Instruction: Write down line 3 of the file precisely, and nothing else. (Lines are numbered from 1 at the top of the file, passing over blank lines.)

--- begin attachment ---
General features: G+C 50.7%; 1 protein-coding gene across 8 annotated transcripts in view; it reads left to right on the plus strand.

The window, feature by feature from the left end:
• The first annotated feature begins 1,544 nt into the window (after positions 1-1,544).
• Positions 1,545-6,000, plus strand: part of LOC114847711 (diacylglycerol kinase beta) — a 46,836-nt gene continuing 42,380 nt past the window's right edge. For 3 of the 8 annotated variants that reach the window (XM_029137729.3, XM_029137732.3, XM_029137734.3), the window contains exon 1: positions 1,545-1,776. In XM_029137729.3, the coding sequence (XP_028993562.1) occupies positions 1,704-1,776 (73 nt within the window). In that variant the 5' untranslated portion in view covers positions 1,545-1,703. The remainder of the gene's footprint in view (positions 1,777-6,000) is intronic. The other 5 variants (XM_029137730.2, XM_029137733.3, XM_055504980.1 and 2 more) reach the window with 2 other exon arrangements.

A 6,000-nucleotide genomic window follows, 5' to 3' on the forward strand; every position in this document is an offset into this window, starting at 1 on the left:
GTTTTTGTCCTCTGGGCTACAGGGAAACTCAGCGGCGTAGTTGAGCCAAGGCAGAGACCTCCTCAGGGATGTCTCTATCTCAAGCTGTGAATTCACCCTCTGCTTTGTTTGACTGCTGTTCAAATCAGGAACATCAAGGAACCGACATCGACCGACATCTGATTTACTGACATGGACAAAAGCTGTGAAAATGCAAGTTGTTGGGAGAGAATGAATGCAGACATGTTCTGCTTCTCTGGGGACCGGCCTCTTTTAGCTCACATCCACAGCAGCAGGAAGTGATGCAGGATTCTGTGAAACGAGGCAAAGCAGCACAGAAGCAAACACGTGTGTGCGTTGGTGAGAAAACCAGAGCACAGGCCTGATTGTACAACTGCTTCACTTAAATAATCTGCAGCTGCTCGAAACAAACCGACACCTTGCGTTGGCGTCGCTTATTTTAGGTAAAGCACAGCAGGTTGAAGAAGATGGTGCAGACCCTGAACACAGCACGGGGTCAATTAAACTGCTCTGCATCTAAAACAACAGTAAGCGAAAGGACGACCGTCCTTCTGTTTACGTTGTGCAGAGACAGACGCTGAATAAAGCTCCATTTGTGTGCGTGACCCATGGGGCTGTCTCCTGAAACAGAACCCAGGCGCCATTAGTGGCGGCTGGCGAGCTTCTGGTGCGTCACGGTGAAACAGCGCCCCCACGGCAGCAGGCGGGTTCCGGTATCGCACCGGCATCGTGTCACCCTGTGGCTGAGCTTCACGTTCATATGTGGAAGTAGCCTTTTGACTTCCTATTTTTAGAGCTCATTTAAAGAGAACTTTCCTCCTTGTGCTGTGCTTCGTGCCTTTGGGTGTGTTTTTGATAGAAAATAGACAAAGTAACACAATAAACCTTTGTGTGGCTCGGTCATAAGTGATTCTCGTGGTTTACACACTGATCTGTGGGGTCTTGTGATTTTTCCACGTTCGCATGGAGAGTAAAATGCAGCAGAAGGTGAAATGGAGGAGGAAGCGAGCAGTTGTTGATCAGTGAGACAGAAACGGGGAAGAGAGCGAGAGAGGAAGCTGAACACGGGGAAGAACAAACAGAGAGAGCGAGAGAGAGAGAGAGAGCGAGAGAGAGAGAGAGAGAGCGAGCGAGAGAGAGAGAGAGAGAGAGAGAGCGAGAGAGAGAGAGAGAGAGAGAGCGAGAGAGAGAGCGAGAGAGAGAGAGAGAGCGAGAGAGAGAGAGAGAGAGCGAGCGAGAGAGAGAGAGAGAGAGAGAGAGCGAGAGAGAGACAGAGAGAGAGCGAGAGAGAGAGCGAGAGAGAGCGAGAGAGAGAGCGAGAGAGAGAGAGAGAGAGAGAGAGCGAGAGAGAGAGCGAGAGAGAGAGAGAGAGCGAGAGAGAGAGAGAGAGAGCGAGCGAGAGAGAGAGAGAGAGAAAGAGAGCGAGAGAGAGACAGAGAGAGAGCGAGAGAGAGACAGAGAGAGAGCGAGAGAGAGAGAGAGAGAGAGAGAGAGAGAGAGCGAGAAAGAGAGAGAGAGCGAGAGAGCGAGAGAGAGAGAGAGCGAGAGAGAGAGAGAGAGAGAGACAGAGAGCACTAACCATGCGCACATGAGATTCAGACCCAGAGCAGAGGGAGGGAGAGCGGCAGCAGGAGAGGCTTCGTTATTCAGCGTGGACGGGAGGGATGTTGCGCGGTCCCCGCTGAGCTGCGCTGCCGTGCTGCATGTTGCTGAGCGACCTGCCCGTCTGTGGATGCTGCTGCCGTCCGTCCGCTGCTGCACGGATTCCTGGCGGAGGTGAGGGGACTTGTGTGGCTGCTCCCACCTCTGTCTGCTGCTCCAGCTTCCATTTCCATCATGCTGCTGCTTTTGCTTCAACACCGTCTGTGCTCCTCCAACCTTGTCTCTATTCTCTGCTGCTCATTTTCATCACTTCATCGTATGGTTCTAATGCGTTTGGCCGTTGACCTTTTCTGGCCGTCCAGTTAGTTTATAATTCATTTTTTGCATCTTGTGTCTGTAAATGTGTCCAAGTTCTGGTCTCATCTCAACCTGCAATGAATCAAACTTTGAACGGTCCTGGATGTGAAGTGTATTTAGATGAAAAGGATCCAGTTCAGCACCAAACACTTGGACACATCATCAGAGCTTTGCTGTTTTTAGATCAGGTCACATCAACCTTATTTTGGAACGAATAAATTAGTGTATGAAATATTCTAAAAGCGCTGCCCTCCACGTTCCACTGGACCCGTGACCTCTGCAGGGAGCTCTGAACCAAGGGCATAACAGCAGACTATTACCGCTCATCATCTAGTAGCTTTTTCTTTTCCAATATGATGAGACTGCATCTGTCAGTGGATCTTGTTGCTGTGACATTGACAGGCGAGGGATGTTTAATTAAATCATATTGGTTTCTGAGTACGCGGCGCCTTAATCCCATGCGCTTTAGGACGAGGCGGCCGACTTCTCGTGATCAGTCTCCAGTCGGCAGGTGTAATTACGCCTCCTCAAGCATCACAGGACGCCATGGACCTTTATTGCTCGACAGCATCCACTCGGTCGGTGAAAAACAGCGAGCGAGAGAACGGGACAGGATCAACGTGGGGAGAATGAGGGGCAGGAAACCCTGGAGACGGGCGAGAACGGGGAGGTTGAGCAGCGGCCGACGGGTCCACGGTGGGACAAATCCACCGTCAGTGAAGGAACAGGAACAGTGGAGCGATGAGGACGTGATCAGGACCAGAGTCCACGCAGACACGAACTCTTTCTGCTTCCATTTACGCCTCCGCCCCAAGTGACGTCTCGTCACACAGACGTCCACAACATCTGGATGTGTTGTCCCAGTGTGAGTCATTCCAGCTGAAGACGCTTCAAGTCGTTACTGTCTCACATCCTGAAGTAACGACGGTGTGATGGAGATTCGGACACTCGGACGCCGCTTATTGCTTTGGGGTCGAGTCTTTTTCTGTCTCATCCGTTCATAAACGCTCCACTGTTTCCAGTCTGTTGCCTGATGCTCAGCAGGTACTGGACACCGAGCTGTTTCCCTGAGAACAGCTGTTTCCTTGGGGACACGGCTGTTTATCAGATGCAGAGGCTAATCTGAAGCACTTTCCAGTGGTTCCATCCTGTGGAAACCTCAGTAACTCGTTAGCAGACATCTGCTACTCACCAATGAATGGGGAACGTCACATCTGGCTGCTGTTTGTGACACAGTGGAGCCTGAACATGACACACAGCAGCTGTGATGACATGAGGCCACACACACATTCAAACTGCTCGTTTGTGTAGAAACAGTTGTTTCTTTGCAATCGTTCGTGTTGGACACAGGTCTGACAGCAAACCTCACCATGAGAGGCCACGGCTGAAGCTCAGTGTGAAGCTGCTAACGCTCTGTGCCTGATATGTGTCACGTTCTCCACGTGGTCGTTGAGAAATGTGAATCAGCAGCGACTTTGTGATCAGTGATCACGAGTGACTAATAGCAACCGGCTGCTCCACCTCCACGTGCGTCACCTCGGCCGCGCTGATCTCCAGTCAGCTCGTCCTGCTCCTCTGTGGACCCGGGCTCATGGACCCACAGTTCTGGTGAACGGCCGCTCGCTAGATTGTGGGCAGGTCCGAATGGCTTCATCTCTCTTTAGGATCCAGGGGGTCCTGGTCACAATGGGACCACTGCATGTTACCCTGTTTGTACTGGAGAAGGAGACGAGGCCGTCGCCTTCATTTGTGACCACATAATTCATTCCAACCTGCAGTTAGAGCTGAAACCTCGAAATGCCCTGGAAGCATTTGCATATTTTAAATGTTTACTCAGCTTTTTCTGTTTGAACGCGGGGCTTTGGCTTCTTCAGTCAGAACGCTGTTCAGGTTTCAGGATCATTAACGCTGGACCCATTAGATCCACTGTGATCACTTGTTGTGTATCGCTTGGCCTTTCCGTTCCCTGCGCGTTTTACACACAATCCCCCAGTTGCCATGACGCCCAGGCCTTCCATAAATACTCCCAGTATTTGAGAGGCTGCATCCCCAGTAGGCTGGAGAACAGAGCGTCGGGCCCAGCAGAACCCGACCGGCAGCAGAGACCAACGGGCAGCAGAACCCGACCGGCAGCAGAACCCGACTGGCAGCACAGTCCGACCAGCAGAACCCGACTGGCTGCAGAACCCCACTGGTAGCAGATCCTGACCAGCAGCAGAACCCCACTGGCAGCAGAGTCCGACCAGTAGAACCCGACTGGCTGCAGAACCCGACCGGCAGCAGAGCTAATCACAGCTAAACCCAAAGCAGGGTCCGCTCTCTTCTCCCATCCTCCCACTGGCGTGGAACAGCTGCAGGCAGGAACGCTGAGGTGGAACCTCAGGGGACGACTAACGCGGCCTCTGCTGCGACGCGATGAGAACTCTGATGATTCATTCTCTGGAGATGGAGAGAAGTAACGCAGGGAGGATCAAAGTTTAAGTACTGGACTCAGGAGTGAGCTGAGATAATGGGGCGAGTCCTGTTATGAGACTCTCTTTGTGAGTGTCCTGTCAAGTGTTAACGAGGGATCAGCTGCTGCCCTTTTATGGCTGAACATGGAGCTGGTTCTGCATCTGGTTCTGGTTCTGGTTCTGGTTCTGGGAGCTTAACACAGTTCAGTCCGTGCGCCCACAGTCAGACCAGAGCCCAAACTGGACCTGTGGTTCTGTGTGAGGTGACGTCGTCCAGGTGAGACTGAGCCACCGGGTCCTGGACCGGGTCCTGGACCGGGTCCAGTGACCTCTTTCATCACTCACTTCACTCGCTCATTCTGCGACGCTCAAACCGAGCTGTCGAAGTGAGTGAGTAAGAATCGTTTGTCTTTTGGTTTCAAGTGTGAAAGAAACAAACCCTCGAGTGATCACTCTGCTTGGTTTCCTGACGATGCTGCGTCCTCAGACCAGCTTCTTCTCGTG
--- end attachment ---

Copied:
• The first annotated feature begins 1,544 nt into the window (after positions 1-1,544).